Wednesday, 3 December 2008

Boris Johnson pressured to quit MPA over Green

Boris Johnson today defended his intervention in the case of his conservative colleague and friend Damian Green, and claimed that his 'hunch' about the case had been 'totally vindicated.'

Speaking at a fraught meeting of the London Assembly, Boris said that Green's arrest had caused a 'fantastic political commotion' and that if he had not spoken out he would have "fallen down in my duty as chair of the Metropolitan Police Authority."

However, Boris also said that the investigation could be "construed as disproportionate" and said that the case had little chance of resulting in a prosecution.

These comments, alongside his admission that he has spoken to Damian Green since his arrest, have led to calls for him to immediately stand down as the Chair of the MPA.

Irritation

Boris's defence came after a series of questions about the wisdom of his actions over the past week.

Sitting beside the acting Met Commissioner, the usually easy-going Mayor became visibly irritated when assembly members questioned him about the case.

Former chair of the MPA and current Labour leader Len Duvall attacked Boris's decision to make his discussions with Stephenson public. He said that the fact he had discussed the ongoing case with Green was 'bizarre':

"Why would you seek information from a potential suspect in an ongoing police investigation in your role as Chairman of the Metropolitan Police Authority and even as the Mayor of London. I find that bizarre."

After a series of repeated criticisms along these lines Boris eventually snapped back: 

"Maybe I should be arrested for leaking the contents of my own conversation!"

The comment, which ordinarily would be taken as a fairly typical Boris retort, seemed wildly at odds with his earlier reconciliatory tone.

At the beginning of the meeting, Sir Paul Stephenson issued a statement insisting that there had been no ministerial interference on the case.

He also cleared up a number of misconceptions including the much-reported claim that anti-terrorism powers had been used to detain Green. 

His statement ended with an attempt to close down recent speculation about the case:

"At issue in this investigation and indeed in the work of the service as a whole is our ability to maintain operational independence. The police must be able to act without fear or favour whichever investigation whomsoever is involved, when there is reasonable grounds to suspect that they may have committed criminal offences.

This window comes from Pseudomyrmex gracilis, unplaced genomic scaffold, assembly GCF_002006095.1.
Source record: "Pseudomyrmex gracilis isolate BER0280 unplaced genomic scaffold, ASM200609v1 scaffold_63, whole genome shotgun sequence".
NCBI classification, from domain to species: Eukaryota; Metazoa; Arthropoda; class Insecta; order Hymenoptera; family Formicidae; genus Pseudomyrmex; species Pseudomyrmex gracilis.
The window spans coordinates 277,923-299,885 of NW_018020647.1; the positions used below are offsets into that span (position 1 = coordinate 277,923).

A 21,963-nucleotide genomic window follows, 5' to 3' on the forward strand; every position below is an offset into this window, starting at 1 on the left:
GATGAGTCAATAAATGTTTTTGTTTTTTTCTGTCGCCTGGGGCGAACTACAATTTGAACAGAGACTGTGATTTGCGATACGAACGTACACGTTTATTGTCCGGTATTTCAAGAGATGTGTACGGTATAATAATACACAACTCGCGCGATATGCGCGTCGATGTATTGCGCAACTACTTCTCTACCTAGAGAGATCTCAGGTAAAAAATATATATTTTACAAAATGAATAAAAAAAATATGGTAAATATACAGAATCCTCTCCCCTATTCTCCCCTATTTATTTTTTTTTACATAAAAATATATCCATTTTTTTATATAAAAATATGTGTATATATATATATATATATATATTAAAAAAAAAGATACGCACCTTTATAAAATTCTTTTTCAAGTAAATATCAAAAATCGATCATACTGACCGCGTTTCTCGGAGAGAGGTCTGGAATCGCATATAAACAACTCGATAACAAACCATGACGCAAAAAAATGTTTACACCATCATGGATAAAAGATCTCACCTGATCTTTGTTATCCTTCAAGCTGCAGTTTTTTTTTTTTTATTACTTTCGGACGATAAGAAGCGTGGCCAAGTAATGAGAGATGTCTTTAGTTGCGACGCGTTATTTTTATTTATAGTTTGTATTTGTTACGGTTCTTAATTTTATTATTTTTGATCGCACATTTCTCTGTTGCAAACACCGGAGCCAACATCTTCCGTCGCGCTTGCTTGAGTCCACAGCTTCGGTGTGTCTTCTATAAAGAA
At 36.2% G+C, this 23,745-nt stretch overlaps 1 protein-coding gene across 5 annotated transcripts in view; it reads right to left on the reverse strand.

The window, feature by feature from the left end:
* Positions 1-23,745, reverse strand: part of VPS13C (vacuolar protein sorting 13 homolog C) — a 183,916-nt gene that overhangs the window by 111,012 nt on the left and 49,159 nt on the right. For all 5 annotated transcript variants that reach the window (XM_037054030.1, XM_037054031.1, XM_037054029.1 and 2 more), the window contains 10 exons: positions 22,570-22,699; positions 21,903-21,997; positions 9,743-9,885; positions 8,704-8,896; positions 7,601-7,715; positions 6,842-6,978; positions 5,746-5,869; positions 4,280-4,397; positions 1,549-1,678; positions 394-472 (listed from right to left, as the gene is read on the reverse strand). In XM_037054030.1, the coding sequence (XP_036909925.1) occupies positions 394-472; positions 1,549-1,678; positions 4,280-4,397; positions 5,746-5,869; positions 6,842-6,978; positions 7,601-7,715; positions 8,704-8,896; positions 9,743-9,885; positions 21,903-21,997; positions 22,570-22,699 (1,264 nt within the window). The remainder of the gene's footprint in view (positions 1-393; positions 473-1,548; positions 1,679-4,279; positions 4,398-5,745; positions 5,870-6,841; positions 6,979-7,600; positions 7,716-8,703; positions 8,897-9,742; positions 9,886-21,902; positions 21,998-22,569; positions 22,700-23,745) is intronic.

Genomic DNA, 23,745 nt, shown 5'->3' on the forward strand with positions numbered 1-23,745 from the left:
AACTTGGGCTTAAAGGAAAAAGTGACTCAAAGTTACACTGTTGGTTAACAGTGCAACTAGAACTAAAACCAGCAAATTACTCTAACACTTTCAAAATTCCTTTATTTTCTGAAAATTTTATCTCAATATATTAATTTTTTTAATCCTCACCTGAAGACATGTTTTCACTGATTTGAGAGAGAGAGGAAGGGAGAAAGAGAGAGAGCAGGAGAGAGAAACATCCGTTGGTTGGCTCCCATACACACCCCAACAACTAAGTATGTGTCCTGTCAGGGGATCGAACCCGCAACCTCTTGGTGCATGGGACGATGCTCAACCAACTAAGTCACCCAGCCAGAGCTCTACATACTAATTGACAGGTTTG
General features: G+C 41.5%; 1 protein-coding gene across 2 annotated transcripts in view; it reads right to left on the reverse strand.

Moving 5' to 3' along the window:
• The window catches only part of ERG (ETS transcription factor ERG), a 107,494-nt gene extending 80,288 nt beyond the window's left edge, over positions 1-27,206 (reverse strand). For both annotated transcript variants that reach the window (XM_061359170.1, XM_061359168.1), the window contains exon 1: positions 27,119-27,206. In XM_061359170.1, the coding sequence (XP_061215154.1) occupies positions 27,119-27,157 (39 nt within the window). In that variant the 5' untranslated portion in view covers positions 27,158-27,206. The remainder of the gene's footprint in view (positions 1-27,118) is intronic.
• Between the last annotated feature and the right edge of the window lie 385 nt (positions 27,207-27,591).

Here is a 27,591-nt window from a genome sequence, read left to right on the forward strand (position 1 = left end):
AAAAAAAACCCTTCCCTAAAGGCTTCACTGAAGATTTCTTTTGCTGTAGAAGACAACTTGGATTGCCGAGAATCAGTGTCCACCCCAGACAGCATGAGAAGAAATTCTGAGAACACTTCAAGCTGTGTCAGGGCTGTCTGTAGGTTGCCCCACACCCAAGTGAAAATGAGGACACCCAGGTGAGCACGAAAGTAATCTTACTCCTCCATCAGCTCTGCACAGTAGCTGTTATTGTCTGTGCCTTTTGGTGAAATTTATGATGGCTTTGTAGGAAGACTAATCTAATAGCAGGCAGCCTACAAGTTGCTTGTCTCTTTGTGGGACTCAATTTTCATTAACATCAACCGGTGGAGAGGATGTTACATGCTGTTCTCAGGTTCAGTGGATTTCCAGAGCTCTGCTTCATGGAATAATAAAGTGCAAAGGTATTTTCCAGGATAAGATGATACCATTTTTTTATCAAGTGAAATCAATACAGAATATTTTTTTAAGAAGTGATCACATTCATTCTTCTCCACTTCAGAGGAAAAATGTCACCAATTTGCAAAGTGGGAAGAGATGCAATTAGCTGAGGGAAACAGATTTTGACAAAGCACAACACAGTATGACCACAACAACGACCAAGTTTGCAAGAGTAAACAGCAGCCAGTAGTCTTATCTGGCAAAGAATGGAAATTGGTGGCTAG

"And let me deal finally with the suggestion of any political or ministerial influence on this or any other police operation under my command. I would strongly refute that I or any senior officer under my command  has or would allow any improper influence on our operational judgement and actions for political purposes. That is not what we do."

However, after Boris's comments this morning, Sir Paul Stephenson told reporters that he believed it was "entirely inappropriate" for anyone to pre-judge an ongoing investigation.

In an extraordinary statement issued this afternoon Len Duvall said:

"Boris Johnson should consider his position as chair of the Metropolitan Police Authority after the Mayor's admission that he and his political office have been in contact with arrested MP Damien Green. 

"It is astonishing that the Mayor, following a briefing from senior police officers, has been speaking to a suspect under police investigation. He received information as chair of the MPA, then went to his political ally and old friend, who is now under criminal investigation. This is not appropriate behaviour for a chair of the police authority.

"Whether he likes it or not, the public perception will be that he his too involved in this investigation and is looking after his mates. Regardless of the merits of this particular case, should the chair of the police authority be speaking to a suspect in a criminal investigation? Should he then pre-judge the outcome of that investigation? The answer to both those questions is 'no'.

"Boris should reflect on how he and his officials have behaved from the start of this affair and re-consider whether, if he is going to use sensitive information for political capital, he is an appropriate person to chair the authority.

"The appropriate time to raise issues around police action is once an investigation, and in this case the review announced today, is completed."

Out of his depth

This morning's proceedings follow the recent row over the ousting of Sir Ian Blair.

Whatever, the rights and wrongs of that departure, it has since emerged that Boris neither sought legal advice nor consulted with the MPA before making his decision.

With these calls today for him to stand down as chair of the MPA and with the extraordinary row growing this afternoon, it is becoming increasingly clear that Boris has got himself well out of his depth.



-Update 16:00- Added statement from Len Duvall
-Update 18:00- Dee Doocey: an 'astonishing' statement.

14 comments:

Anonymous said...

This is a very tricky case for Boris Johnson and should rightly be so.
Everyone who has paid close attention to Mr. Johnson's actions since he became the Mayor of London, can gradually paint a picture of a character that is far from rosy.
As an anonymous commenter and someone who has had the amusement but mainly the dread of watching this clown in charge of one of the greatest city in the world, I can't say enough what a relief it is to say exactly what I think about him, and I agree with you Torytroll, in this case, which looks increasingly troubled by the day, Boris shows to be out of his depth.